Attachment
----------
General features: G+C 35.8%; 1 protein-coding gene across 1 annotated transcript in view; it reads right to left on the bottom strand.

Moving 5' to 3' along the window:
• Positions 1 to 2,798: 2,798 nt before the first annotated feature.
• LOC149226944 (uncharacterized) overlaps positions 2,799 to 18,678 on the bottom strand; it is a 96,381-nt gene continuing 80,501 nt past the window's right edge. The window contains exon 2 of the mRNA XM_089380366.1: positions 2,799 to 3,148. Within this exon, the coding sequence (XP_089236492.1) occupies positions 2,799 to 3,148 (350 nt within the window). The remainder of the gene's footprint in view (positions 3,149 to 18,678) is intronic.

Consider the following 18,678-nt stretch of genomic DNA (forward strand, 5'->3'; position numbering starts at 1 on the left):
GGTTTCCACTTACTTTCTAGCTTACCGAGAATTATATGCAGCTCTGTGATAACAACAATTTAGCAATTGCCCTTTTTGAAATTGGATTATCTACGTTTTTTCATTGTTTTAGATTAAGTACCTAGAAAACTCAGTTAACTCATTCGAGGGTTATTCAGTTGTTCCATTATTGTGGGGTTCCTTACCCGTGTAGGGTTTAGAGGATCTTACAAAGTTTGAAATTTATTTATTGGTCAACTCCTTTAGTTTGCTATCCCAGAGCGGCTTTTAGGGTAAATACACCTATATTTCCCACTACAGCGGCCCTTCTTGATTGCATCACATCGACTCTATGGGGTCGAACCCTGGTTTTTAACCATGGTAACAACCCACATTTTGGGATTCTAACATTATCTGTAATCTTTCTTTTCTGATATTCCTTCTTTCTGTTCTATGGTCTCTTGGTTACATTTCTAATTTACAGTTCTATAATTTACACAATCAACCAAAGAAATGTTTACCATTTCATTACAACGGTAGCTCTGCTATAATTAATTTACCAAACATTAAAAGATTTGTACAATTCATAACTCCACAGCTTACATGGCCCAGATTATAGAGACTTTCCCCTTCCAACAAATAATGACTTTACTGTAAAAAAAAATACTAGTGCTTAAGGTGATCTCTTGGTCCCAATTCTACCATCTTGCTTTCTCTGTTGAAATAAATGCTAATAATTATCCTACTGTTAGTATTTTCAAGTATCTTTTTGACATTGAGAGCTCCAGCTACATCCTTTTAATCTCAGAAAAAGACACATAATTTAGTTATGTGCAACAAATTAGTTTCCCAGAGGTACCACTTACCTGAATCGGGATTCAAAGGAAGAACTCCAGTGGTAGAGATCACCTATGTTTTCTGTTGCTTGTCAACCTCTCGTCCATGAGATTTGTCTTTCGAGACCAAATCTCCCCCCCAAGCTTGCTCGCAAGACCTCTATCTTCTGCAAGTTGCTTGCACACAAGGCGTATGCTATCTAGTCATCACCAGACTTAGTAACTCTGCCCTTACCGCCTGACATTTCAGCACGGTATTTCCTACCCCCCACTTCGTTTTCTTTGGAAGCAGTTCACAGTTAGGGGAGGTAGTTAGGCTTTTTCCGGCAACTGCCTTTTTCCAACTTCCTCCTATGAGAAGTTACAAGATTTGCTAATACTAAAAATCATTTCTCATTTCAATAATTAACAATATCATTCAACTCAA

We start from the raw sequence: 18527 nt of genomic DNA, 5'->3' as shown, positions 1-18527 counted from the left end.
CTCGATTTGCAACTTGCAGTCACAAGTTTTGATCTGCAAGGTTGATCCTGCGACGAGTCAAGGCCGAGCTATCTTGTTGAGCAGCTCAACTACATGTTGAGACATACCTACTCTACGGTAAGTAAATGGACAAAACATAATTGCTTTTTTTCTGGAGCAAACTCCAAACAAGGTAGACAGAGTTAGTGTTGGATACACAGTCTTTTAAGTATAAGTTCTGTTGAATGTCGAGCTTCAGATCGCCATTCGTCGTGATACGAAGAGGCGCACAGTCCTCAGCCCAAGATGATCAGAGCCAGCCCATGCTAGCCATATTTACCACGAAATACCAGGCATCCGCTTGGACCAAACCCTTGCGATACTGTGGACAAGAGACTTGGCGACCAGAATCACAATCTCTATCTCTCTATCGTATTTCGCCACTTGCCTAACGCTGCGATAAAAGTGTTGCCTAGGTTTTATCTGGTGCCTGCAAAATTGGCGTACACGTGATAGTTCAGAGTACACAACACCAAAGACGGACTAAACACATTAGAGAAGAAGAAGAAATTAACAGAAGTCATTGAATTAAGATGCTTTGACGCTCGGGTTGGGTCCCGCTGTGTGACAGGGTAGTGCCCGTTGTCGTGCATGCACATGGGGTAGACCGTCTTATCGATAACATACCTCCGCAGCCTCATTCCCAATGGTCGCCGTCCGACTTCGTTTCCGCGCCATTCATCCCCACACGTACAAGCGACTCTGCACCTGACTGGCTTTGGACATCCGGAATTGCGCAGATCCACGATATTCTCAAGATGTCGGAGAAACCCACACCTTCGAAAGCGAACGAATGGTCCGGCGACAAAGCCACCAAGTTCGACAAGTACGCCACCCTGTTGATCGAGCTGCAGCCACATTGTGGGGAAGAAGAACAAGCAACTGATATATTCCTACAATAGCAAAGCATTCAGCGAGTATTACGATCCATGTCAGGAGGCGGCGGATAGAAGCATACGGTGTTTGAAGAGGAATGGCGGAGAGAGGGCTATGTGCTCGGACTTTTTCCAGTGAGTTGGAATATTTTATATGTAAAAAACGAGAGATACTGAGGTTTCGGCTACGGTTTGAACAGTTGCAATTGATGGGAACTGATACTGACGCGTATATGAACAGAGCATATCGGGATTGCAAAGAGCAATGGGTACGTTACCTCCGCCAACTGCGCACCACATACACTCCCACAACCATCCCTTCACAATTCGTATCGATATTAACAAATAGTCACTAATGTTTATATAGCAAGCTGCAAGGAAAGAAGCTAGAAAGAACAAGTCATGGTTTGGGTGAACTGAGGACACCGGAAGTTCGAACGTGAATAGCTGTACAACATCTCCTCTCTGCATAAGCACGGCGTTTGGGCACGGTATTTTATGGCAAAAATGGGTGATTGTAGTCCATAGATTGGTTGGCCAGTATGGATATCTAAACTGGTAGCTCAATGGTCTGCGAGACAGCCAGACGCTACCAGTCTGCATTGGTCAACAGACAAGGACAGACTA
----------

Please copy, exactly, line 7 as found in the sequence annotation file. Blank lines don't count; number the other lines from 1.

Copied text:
We start from the raw sequence: 18527 nt of genomic DNA, 5'->3' as shown, positions 1-18527 counted from the left end.